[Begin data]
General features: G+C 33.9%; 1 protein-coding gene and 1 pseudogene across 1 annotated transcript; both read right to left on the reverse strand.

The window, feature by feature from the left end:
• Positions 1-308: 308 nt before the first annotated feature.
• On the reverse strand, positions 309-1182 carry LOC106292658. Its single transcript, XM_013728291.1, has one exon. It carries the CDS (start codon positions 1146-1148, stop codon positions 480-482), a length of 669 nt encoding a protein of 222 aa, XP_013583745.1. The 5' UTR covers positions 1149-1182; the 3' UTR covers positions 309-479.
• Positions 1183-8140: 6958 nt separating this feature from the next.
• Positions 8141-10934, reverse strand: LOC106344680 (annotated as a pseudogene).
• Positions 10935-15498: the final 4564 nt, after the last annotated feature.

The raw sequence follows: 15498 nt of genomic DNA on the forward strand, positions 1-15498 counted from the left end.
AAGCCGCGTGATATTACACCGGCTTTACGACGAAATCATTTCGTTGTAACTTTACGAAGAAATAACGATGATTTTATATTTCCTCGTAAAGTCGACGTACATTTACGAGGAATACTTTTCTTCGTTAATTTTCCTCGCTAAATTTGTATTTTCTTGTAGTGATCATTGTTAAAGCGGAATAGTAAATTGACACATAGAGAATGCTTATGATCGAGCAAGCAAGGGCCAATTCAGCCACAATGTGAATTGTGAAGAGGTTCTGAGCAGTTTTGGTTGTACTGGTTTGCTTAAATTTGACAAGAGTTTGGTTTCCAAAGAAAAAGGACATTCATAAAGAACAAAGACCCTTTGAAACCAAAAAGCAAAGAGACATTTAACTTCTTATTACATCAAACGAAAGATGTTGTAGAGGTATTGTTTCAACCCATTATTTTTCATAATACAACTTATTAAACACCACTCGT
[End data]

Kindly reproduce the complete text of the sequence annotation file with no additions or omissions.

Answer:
General features: G+C 33.9%; 1 protein-coding gene and 1 pseudogene across 1 annotated transcript; both read right to left on the reverse strand.

The window, feature by feature from the left end:
• Positions 1-308: 308 nt before the first annotated feature.
• On the reverse strand, positions 309-1182 carry LOC106292658. Its single transcript, XM_013728291.1, has one exon. It carries the CDS (start codon positions 1146-1148, stop codon positions 480-482), a length of 669 nt encoding a protein of 222 aa, XP_013583745.1. The 5' UTR covers positions 1149-1182; the 3' UTR covers positions 309-479.
• Positions 1183-8140: 6958 nt separating this feature from the next.
• Positions 8141-10934, reverse strand: LOC106344680 (annotated as a pseudogene).
• Positions 10935-15498: the final 4564 nt, after the last annotated feature.

The raw sequence follows: 15498 nt of genomic DNA on the forward strand, positions 1-15498 counted from the left end.
AAGCCGCGTGATATTACACCGGCTTTACGACGAAATCATTTCGTTGTAACTTTACGAAGAAATAACGATGATTTTATATTTCCTCGTAAAGTCGACGTACATTTACGAGGAATACTTTTCTTCGTTAATTTTCCTCGCTAAATTTGTATTTTCTTGTAGTGATCATTGTTAAAGCGGAATAGTAAATTGACACATAGAGAATGCTTATGATCGAGCAAGCAAGGGCCAATTCAGCCACAATGTGAATTGTGAAGAGGTTCTGAGCAGTTTTGGTTGTACTGGTTTGCTTAAATTTGACAAGAGTTTGGTTTCCAAAGAAAAAGGACATTCATAAAGAACAAAGACCCTTTGAAACCAAAAAGCAAAGAGACATTTAACTTCTTATTACATCAAACGAAAGATGTTGTAGAGGTATTGTTTCAACCCATTATTTTTCATAATACAACTTATTAAACACCACTCGT